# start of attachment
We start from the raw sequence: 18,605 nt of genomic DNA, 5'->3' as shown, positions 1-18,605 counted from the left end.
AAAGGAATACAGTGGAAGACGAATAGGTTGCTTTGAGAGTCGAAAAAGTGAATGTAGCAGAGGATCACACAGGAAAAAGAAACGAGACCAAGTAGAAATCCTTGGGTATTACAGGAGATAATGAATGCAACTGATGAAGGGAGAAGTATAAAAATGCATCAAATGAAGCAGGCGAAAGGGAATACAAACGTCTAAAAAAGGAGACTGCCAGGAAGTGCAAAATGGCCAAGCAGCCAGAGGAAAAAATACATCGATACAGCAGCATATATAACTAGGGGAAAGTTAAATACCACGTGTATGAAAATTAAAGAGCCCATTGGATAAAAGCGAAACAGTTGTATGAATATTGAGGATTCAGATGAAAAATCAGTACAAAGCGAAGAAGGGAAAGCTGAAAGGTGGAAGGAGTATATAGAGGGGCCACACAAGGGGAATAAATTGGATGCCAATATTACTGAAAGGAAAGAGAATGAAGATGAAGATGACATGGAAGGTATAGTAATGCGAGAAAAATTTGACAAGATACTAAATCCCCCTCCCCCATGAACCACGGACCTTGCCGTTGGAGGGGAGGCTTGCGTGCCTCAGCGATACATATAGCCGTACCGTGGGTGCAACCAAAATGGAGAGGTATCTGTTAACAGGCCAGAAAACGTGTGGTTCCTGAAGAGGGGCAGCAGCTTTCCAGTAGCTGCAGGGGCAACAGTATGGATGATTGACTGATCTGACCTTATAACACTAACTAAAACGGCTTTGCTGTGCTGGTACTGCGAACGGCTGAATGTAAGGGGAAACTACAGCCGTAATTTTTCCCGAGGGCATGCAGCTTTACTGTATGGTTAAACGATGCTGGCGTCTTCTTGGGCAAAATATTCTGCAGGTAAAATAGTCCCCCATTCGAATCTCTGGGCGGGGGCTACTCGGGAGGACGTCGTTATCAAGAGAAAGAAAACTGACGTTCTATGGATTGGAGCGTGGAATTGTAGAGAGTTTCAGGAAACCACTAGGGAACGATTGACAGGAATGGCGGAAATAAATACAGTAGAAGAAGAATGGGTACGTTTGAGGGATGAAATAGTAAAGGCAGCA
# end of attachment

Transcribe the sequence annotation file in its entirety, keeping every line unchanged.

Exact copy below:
We start from the raw sequence: 18,605 nt of genomic DNA, 5'->3' as shown, positions 1-18,605 counted from the left end.
AAAGGAATACAGTGGAAGACGAATAGGTTGCTTTGAGAGTCGAAAAAGTGAATGTAGCAGAGGATCACACAGGAAAAAGAAACGAGACCAAGTAGAAATCCTTGGGTATTACAGGAGATAATGAATGCAACTGATGAAGGGAGAAGTATAAAAATGCATCAAATGAAGCAGGCGAAAGGGAATACAAACGTCTAAAAAAGGAGACTGCCAGGAAGTGCAAAATGGCCAAGCAGCCAGAGGAAAAAATACATCGATACAGCAGCATATATAACTAGGGGAAAGTTAAATACCACGTGTATGAAAATTAAAGAGCCCATTGGATAAAAGCGAAACAGTTGTATGAATATTGAGGATTCAGATGAAAAATCAGTACAAAGCGAAGAAGGGAAAGCTGAAAGGTGGAAGGAGTATATAGAGGGGCCACACAAGGGGAATAAATTGGATGCCAATATTACTGAAAGGAAAGAGAATGAAGATGAAGATGACATGGAAGGTATAGTAATGCGAGAAAAATTTGACAAGATACTAAATCCCCCTCCCCCATGAACCACGGACCTTGCCGTTGGAGGGGAGGCTTGCGTGCCTCAGCGATACATATAGCCGTACCGTGGGTGCAACCAAAATGGAGAGGTATCTGTTAACAGGCCAGAAAACGTGTGGTTCCTGAAGAGGGGCAGCAGCTTTCCAGTAGCTGCAGGGGCAACAGTATGGATGATTGACTGATCTGACCTTATAACACTAACTAAAACGGCTTTGCTGTGCTGGTACTGCGAACGGCTGAATGTAAGGGGAAACTACAGCCGTAATTTTTCCCGAGGGCATGCAGCTTTACTGTATGGTTAAACGATGCTGGCGTCTTCTTGGGCAAAATATTCTGCAGGTAAAATAGTCCCCCATTCGAATCTCTGGGCGGGGGCTACTCGGGAGGACGTCGTTATCAAGAGAAAGAAAACTGACGTTCTATGGATTGGAGCGTGGAATTGTAGAGAGTTTCAGGAAACCACTAGGGAACGATTGACAGGAATGGCGGAAATAAATACAGTAGAAGAAGAATGGGTACGTTTGAGGGATGAAATAGTAAAGGCAGCA